Technology has become an increasingly important, almost indispensable part of our lives. There are nearly as many cell phones in the United States as there are people. As the hardware and software have advanced, these handheld wireless wonders have become more and more useful. However, a couple of recent developments have raised concerns about the impact of these devices on our personal privacy.
Earlier this week, researchers announced that the incredibly popular Apple iPhone tracks and stores users’ whereabouts. This information is unprotected and easily accessible with a simple app that can be downloaded for free. It is unclear why Apple would create this tracking feature, and why it would not tell its customers about it (though customers do acknowledge the possibility of being tracked when they accept the legalistic “terms and conditions of use”). The news has attracted the attention of Congress, and at least two lawmakers are publicly demanding Apple explain the purpose of the tracking software.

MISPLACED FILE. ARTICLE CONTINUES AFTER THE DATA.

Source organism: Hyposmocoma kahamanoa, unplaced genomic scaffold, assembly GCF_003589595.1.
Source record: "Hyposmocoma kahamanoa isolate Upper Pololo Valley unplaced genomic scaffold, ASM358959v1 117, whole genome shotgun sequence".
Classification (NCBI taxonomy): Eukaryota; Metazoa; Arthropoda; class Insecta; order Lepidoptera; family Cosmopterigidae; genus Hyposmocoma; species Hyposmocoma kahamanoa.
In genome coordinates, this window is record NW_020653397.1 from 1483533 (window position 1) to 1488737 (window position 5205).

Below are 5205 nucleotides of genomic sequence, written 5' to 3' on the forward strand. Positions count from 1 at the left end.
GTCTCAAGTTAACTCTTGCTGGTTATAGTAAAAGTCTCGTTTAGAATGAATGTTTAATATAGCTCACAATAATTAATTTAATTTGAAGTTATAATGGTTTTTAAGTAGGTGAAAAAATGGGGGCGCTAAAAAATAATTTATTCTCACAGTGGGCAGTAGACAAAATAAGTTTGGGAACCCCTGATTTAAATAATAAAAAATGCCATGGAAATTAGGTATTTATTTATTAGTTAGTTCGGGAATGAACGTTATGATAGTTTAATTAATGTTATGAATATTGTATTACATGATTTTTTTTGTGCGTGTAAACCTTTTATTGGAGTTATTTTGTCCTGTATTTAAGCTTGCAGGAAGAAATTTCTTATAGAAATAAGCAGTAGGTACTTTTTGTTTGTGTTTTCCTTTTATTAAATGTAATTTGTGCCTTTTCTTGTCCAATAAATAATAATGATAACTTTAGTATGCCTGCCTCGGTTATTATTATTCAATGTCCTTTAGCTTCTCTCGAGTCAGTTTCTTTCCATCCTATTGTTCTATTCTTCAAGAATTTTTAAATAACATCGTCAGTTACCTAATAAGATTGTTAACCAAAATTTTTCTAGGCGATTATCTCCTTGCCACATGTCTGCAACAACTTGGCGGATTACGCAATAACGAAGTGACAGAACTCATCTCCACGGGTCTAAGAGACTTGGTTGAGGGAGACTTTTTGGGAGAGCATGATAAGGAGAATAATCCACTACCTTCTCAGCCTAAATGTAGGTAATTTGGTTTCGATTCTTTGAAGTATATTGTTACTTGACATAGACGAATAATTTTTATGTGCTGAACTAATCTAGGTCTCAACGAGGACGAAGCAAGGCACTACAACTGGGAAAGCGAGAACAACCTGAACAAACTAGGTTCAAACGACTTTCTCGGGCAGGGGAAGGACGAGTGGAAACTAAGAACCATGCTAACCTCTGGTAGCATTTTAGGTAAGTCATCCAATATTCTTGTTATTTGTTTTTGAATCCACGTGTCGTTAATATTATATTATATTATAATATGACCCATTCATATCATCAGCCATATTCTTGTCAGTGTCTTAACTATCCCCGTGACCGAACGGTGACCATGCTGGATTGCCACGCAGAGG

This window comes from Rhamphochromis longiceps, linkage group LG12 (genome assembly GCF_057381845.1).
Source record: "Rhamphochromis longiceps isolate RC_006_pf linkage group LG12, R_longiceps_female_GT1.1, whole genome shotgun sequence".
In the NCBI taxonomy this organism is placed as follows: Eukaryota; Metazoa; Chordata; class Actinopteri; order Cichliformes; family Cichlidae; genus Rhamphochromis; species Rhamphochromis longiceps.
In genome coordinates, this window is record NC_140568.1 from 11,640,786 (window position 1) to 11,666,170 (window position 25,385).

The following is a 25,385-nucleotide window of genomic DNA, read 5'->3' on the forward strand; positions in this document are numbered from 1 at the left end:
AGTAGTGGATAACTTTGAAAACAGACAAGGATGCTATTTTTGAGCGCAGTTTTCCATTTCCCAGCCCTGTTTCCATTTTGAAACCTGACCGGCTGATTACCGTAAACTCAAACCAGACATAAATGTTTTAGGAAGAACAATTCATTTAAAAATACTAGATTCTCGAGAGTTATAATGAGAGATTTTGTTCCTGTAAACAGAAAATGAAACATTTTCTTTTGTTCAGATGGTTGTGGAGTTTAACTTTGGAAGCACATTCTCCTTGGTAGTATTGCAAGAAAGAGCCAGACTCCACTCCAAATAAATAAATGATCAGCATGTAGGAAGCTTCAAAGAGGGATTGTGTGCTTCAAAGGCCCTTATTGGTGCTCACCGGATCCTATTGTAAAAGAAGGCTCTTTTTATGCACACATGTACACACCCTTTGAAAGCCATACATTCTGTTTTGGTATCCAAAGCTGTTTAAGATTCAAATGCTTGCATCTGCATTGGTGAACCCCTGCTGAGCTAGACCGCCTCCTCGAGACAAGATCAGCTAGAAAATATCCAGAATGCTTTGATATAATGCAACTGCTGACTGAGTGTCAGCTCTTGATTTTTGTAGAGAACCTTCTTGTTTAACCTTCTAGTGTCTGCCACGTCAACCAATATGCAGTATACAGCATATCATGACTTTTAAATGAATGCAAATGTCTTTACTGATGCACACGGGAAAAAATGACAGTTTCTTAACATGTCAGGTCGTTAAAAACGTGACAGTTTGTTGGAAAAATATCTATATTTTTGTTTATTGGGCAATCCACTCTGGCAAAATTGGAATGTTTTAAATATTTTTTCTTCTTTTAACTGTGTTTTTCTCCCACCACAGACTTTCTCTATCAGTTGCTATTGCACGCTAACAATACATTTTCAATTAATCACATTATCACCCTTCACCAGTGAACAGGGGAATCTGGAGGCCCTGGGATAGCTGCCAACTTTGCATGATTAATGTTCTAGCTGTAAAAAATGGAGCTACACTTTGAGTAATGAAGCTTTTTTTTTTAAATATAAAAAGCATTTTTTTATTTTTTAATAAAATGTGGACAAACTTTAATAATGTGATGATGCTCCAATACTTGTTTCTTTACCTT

In similar news, the ACLU has filed a Freedom of Information Act request, seeking details of a data extraction device used by the Michigan State Police (MSP) to retrieve personal information stored on cell phones. MSP officials claim that the device is used only when a search warrant is issued, or when the owner of the phone consents to the search. However, with Michigan’s ban on texting while driving, there is some concern that the data extraction device might be used during routine traffic stops. In any case, the amount of information that can be retrieved is staggering.
These two stories may just be the tip of the iceberg. As technology creeps into more and more areas of our lives, our personal privacy is potentially being jeopardized.